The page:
U.S., NATO see Ukraine in urgent need of more arms, Zelenskiy says speed crucial

  • NATO wants to keep weapons flowing while Russia on offensive
  • Stockpiles dwindling as Ukraine war nears first anniversary
  • U.S. secretary of defence says allies with Kyiv for long haul

BRUSSELS, Feb 14 (Reuters) - Ukraine urgently needs more military aid, the United States and NATO said on Tuesday, pledging that western support will not falter in the face of a new Russian offensive as the war was about to mark the first full year since it began.

Western defence chiefs met in Brussels to discuss new arms provisions to Kyiv, which is pleading for greater firepower, and maintenance of existing supplies including shells whose production can hardly keep pace with the war.

"Ukraine has urgent requirements to help it meet this crucial moment in the course of the war," U.S. Secretary of Defense Lloyd Austin said at a meeting of the so-called Ramstein group of allies.

Ukrainian President Volodymyr Zelenskiy said Russia was in a hurry to achieve as much as it could with its latest offensive before Kyiv and its allies could gather strength.

"That is why speed is of the essence. Speed in everything - adopting decisions, carrying out decisions, shipping supplies, training. Speed saves people's lives, speed brings back security," he said in an evening video address.

Zelenskiy - thanking allies for their promises of more air defence weapons, tanks, artillery, shells and training - said much of what had been discussed should be kept a secret.

Austin said he expected Ukrainian forces to conduct an offensive of their own in the spring, and Kyiv's allies were working to ensure they had the armour, firepower and the logistics to make it effective.

"We believe that there'll be a window of opportunity for them to exercise initiative," Austin said.

"The Kremlin is still betting it can wait us out, but one year on we are as united as ever. That shared resolve will help sustain Ukraine's momentum in the crucial weeks ahead."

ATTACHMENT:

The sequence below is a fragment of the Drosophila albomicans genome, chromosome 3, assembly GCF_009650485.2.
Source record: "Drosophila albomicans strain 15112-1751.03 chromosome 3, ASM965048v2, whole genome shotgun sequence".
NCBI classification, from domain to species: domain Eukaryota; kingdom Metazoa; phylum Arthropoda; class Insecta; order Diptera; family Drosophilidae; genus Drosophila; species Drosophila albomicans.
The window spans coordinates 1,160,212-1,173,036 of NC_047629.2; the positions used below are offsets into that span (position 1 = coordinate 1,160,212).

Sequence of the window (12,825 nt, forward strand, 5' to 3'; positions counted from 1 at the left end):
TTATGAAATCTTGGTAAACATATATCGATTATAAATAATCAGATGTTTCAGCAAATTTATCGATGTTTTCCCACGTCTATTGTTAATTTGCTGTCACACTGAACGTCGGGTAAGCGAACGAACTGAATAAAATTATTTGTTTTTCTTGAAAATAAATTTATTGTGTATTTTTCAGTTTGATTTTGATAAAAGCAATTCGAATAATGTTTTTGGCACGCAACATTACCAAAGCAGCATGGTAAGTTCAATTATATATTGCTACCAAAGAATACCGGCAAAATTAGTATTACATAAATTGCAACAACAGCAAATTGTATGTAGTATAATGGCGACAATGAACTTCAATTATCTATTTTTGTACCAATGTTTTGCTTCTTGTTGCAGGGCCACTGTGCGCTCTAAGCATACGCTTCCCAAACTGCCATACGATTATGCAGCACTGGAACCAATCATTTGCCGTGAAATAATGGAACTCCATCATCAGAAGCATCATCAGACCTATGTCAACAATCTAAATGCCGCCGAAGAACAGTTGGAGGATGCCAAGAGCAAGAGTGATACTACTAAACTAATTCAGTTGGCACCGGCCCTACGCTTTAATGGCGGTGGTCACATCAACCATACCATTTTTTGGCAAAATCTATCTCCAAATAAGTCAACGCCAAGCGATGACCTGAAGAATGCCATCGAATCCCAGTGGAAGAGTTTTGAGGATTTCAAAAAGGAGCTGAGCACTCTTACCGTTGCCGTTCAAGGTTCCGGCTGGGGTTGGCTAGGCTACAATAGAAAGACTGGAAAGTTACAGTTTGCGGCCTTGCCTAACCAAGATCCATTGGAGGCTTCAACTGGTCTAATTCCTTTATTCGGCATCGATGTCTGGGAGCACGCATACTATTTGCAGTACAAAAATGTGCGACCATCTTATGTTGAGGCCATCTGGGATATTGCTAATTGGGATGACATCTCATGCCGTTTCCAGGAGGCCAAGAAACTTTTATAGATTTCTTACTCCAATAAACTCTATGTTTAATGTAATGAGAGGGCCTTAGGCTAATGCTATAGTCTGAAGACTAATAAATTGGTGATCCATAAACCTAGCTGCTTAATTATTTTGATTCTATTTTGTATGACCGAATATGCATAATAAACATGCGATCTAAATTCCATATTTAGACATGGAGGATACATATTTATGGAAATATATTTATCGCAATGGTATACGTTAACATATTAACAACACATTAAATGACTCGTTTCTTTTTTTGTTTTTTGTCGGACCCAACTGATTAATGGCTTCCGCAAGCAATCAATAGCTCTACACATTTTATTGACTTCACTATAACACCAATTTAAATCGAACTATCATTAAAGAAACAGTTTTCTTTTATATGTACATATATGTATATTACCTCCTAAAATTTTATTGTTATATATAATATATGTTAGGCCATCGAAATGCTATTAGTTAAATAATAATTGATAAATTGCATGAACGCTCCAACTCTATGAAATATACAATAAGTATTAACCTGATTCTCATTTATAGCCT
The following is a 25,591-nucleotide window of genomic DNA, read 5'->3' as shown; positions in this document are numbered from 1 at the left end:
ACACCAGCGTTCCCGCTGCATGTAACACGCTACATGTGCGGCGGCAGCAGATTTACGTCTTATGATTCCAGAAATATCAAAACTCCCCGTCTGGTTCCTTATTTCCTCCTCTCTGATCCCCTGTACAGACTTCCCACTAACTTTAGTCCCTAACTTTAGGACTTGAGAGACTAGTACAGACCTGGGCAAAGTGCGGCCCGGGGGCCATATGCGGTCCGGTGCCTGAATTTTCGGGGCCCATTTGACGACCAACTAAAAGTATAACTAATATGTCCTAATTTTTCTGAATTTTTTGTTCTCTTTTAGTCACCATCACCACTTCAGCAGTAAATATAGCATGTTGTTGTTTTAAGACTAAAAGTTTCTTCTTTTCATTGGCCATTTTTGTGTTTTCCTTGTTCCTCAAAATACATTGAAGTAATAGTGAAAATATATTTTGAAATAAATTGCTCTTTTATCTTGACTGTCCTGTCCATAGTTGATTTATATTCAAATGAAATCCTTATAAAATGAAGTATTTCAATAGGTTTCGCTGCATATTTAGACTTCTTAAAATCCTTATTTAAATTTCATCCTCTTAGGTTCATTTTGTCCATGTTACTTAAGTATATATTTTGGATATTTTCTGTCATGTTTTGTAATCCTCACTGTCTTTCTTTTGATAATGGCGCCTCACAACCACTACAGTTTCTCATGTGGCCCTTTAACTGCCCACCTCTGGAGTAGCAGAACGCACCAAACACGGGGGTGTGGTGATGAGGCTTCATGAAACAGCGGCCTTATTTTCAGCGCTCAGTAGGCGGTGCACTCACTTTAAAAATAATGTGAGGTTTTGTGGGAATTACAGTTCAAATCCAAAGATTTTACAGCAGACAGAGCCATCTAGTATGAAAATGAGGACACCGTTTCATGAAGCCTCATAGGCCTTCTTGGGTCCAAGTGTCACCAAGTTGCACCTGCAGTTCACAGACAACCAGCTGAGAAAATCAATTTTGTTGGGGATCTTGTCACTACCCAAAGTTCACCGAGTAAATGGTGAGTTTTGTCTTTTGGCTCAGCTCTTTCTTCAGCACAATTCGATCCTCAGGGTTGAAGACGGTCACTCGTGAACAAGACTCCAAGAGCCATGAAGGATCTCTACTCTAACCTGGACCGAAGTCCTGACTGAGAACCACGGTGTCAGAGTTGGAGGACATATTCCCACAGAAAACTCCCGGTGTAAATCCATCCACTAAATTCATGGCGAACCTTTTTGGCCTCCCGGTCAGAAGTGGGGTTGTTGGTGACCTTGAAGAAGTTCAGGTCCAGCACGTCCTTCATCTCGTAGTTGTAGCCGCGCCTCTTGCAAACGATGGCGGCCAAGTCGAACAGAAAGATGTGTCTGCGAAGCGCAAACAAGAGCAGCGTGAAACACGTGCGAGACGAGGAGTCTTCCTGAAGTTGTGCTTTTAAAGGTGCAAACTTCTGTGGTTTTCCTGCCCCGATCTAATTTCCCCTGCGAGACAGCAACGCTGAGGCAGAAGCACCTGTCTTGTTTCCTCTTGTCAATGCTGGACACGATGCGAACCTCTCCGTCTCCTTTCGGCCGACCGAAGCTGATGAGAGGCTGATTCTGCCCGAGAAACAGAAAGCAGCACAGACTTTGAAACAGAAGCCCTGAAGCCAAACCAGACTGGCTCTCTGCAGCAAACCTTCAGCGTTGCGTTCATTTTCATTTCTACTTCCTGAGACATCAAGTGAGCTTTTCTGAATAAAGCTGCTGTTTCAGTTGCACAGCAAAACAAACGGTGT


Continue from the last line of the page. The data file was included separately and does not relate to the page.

NATO Secretary-General Jens Stoltenberg gave the same message about Russian President Vladimir Putin's invasion.

"We see no signs that President Putin is preparing for peace. What we see is the opposite, he is preparing for more war, for new offensives and new attacks," he told reporters.

Nevertheless, the top U.S. general, Mark Milley, said Russia had already lost in the eyes of the world.

"Russia is now a global pariah and the world remains inspired by Ukrainian bravery and resilience. In short, Russia has lost: they've lost strategically, operationally and tactically," Milley, chair of the U.S. Joint Chiefs of Staff, told reporters.

NATO defence ministers met with Ukrainian Defence Minister Oleksii Reznikov after the Ramstein group gathering.

The alliance plans to increase targets for stockpiling ammunition as Kyiv is burning through shells much faster than the West can produce them, leaving stocks badly depleted.

German Defence Minister Boris Pistorius called on the national defence industry to ramp up production capacity.

He said Berlin had signed contracts with arms maker Rheinmetall (RHMG.DE) to restart production of ammunition for the Gepard anti-aircraft guns it has delivered to Kyiv.

It had been trying for months to find new munitions for the guns, which its own military decommissioned in 2010.

Reporting by Sabine Siebold, Bart Meijer, Benoit Van Overstraeten, Andrew Gray, Charlotte Van Campenhout, Tassilo Hummel, David Ljunggren and Ron Popeski; Editing by Sudip Kar-Gupta, Andrew Cawthorne, Mike Harrison and David Gregorio

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Andrew is a senior correspondent for European security and diplomacy, based in Brussels. He covers NATO and the foreign policy of the European Union. A journalist for almost 30 years, he has previously been based in the UK, Germany, Geneva, the Balkans, West Africa and Washington, where he reported on the Pentagon. He covered the Iraq war in 2003 and contributed a chapter to a Reuters book on the conflict. He has also worked at Politico Europe as a senior editor and podcast host, served as the main editor for a fellowship programme for journalists from the Balkans, and contributed to the BBC's From Our Own Correspondent radio show.